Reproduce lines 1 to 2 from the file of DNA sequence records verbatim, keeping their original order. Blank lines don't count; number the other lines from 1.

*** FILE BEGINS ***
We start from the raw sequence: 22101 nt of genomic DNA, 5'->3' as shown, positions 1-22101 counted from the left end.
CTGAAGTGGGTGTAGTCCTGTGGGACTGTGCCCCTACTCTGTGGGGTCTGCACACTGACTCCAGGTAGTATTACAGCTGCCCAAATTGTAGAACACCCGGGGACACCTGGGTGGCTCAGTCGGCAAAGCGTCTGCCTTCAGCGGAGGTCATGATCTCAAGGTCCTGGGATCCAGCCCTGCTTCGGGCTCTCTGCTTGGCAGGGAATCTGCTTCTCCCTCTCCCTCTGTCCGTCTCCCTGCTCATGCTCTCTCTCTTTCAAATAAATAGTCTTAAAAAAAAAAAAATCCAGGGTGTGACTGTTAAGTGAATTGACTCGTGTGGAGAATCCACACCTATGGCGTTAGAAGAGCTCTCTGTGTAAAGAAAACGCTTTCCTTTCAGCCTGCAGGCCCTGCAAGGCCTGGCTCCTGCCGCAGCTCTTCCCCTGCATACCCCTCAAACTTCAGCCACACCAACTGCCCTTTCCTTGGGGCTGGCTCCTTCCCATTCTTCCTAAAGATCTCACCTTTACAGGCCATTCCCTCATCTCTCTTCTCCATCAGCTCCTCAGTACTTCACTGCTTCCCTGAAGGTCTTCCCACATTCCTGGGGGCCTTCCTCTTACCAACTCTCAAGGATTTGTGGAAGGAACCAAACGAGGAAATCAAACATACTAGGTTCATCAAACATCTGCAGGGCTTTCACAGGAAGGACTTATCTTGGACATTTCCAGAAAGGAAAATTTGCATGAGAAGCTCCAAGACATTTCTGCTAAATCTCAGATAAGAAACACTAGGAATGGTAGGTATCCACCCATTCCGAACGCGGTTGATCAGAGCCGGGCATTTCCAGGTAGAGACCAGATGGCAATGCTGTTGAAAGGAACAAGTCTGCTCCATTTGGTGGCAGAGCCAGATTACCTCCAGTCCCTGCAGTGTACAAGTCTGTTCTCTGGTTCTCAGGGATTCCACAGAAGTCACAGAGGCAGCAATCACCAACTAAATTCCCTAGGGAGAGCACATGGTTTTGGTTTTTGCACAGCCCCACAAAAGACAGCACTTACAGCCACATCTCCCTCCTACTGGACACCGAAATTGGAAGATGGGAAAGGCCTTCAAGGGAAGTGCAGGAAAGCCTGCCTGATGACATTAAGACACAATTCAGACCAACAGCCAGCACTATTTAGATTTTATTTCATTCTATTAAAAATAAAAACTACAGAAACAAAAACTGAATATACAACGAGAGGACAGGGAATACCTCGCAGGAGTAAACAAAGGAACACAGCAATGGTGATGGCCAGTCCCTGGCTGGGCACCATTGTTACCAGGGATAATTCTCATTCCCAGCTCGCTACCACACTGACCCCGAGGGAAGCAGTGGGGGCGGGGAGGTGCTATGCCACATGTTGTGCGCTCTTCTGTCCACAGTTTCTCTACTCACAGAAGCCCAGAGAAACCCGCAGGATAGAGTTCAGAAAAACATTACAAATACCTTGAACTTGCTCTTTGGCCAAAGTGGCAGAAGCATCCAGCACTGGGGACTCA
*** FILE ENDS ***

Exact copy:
We start from the raw sequence: 22101 nt of genomic DNA, 5'->3' as shown, positions 1-22101 counted from the left end.
CTGAAGTGGGTGTAGTCCTGTGGGACTGTGCCCCTACTCTGTGGGGTCTGCACACTGACTCCAGGTAGTATTACAGCTGCCCAAATTGTAGAACACCCGGGGACACCTGGGTGGCTCAGTCGGCAAAGCGTCTGCCTTCAGCGGAGGTCATGATCTCAAGGTCCTGGGATCCAGCCCTGCTTCGGGCTCTCTGCTTGGCAGGGAATCTGCTTCTCCCTCTCCCTCTGTCCGTCTCCCTGCTCATGCTCTCTCTCTTTCAAATAAATAGTCTTAAAAAAAAAAAAATCCAGGGTGTGACTGTTAAGTGAATTGACTCGTGTGGAGAATCCACACCTATGGCGTTAGAAGAGCTCTCTGTGTAAAGAAAACGCTTTCCTTTCAGCCTGCAGGCCCTGCAAGGCCTGGCTCCTGCCGCAGCTCTTCCCCTGCATACCCCTCAAACTTCAGCCACACCAACTGCCCTTTCCTTGGGGCTGGCTCCTTCCCATTCTTCCTAAAGATCTCACCTTTACAGGCCATTCCCTCATCTCTCTTCTCCATCAGCTCCTCAGTACTTCACTGCTTCCCTGAAGGTCTTCCCACATTCCTGGGGGCCTTCCTCTTACCAACTCTCAAGGATTTGTGGAAGGAACCAAACGAGGAAATCAAACATACTAGGTTCATCAAACATCTGCAGGGCTTTCACAGGAAGGACTTATCTTGGACATTTCCAGAAAGGAAAATTTGCATGAGAAGCTCCAAGACATTTCTGCTAAATCTCAGATAAGAAACACTAGGAATGGTAGGTATCCACCCATTCCGAACGCGGTTGATCAGAGCCGGGCATTTCCAGGTAGAGACCAGATGGCAATGCTGTTGAAAGGAACAAGTCTGCTCCATTTGGTGGCAGAGCCAGATTACCTCCAGTCCCTGCAGTGTACAAGTCTGTTCTCTGGTTCTCAGGGATTCCACAGAAGTCACAGAGGCAGCAATCACCAACTAAATTCCCTAGGGAGAGCACATGGTTTTGGTTTTTGCACAGCCCCACAAAAGACAGCACTTACAGCCACATCTCCCTCCTACTGGACACCGAAATTGGAAGATGGGAAAGGCCTTCAAGGGAAGTGCAGGAAAGCCTGCCTGATGACATTAAGACACAATTCAGACCAACAGCCAGCACTATTTAGATTTTATTTCATTCTATTAAAAATAAAAACTACAGAAACAAAAACTGAATATACAACGAGAGGACAGGGAATACCTCGCAGGAGTAAACAAAGGAACACAGCAATGGTGATGGCCAGTCCCTGGCTGGGCACCATTGTTACCAGGGATAATTCTCATTCCCAGCTCGCTACCACACTGACCCCGAGGGAAGCAGTGGGGGCGGGGAGGTGCTATGCCACATGTTGTGCGCTCTTCTGTCCACAGTTTCTCTACTCACAGAAGCCCAGAGAAACCCGCAGGATAGAGTTCAGAAAAACATTACAAATACCTTGAACTTGCTCTTTGGCCAAAGTGGCAGAAGCATCCAGCACTGGGGACTCA